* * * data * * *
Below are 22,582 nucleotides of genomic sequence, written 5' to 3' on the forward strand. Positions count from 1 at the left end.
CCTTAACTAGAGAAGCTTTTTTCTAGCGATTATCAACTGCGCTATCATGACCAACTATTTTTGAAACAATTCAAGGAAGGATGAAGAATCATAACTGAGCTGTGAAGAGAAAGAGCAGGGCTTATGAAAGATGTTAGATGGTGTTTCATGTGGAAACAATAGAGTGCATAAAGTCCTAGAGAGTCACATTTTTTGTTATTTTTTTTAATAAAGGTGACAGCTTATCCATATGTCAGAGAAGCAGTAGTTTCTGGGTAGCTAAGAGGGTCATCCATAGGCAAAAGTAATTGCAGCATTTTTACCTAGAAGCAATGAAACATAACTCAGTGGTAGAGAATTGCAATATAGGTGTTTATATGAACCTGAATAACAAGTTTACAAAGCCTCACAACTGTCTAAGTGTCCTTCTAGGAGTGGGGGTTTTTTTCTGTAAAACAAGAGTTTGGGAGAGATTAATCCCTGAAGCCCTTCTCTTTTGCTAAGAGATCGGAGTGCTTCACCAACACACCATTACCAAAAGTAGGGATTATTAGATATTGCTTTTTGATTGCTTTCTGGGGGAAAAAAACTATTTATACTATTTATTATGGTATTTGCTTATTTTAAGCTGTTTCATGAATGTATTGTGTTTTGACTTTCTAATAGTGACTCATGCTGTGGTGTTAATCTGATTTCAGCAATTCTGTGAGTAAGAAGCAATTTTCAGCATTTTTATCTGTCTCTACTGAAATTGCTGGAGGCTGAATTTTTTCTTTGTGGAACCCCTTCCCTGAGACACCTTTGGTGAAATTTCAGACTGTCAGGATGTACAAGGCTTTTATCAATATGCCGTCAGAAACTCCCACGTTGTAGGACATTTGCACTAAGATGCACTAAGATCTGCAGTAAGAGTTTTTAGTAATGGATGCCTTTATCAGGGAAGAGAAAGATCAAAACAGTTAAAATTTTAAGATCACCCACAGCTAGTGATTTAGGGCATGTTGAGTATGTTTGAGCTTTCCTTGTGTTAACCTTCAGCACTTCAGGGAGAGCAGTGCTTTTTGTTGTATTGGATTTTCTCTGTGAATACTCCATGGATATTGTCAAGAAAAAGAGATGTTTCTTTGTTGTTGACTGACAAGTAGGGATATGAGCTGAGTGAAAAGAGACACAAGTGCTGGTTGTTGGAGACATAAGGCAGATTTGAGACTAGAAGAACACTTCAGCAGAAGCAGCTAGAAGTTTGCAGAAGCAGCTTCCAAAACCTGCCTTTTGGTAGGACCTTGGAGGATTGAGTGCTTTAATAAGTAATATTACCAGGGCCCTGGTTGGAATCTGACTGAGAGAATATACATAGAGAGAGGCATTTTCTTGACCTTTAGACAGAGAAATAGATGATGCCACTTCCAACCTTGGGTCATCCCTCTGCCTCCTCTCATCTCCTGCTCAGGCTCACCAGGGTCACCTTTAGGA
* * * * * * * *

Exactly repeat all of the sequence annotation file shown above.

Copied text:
Below are 22,582 nucleotides of genomic sequence, written 5' to 3' on the forward strand. Positions count from 1 at the left end.
CCTTAACTAGAGAAGCTTTTTTCTAGCGATTATCAACTGCGCTATCATGACCAACTATTTTTGAAACAATTCAAGGAAGGATGAAGAATCATAACTGAGCTGTGAAGAGAAAGAGCAGGGCTTATGAAAGATGTTAGATGGTGTTTCATGTGGAAACAATAGAGTGCATAAAGTCCTAGAGAGTCACATTTTTTGTTATTTTTTTTAATAAAGGTGACAGCTTATCCATATGTCAGAGAAGCAGTAGTTTCTGGGTAGCTAAGAGGGTCATCCATAGGCAAAAGTAATTGCAGCATTTTTACCTAGAAGCAATGAAACATAACTCAGTGGTAGAGAATTGCAATATAGGTGTTTATATGAACCTGAATAACAAGTTTACAAAGCCTCACAACTGTCTAAGTGTCCTTCTAGGAGTGGGGGTTTTTTTCTGTAAAACAAGAGTTTGGGAGAGATTAATCCCTGAAGCCCTTCTCTTTTGCTAAGAGATCGGAGTGCTTCACCAACACACCATTACCAAAAGTAGGGATTATTAGATATTGCTTTTTGATTGCTTTCTGGGGGAAAAAAACTATTTATACTATTTATTATGGTATTTGCTTATTTTAAGCTGTTTCATGAATGTATTGTGTTTTGACTTTCTAATAGTGACTCATGCTGTGGTGTTAATCTGATTTCAGCAATTCTGTGAGTAAGAAGCAATTTTCAGCATTTTTATCTGTCTCTACTGAAATTGCTGGAGGCTGAATTTTTTCTTTGTGGAACCCCTTCCCTGAGACACCTTTGGTGAAATTTCAGACTGTCAGGATGTACAAGGCTTTTATCAATATGCCGTCAGAAACTCCCACGTTGTAGGACATTTGCACTAAGATGCACTAAGATCTGCAGTAAGAGTTTTTAGTAATGGATGCCTTTATCAGGGAAGAGAAAGATCAAAACAGTTAAAATTTTAAGATCACCCACAGCTAGTGATTTAGGGCATGTTGAGTATGTTTGAGCTTTCCTTGTGTTAACCTTCAGCACTTCAGGGAGAGCAGTGCTTTTTGTTGTATTGGATTTTCTCTGTGAATACTCCATGGATATTGTCAAGAAAAAGAGATGTTTCTTTGTTGTTGACTGACAAGTAGGGATATGAGCTGAGTGAAAAGAGACACAAGTGCTGGTTGTTGGAGACATAAGGCAGATTTGAGACTAGAAGAACACTTCAGCAGAAGCAGCTAGAAGTTTGCAGAAGCAGCTTCCAAAACCTGCCTTTTGGTAGGACCTTGGAGGATTGAGTGCTTTAATAAGTAATATTACCAGGGCCCTGGTTGGAATCTGACTGAGAGAATATACATAGAGAGAGGCATTTTCTTGACCTTTAGACAGAGAAATAGATGATGCCACTTCCAACCTTGGGTCATCCCTCTGCCTCCTCTCATCTCCTGCTCAGGCTCACCAGGGTCACCTTTAGGA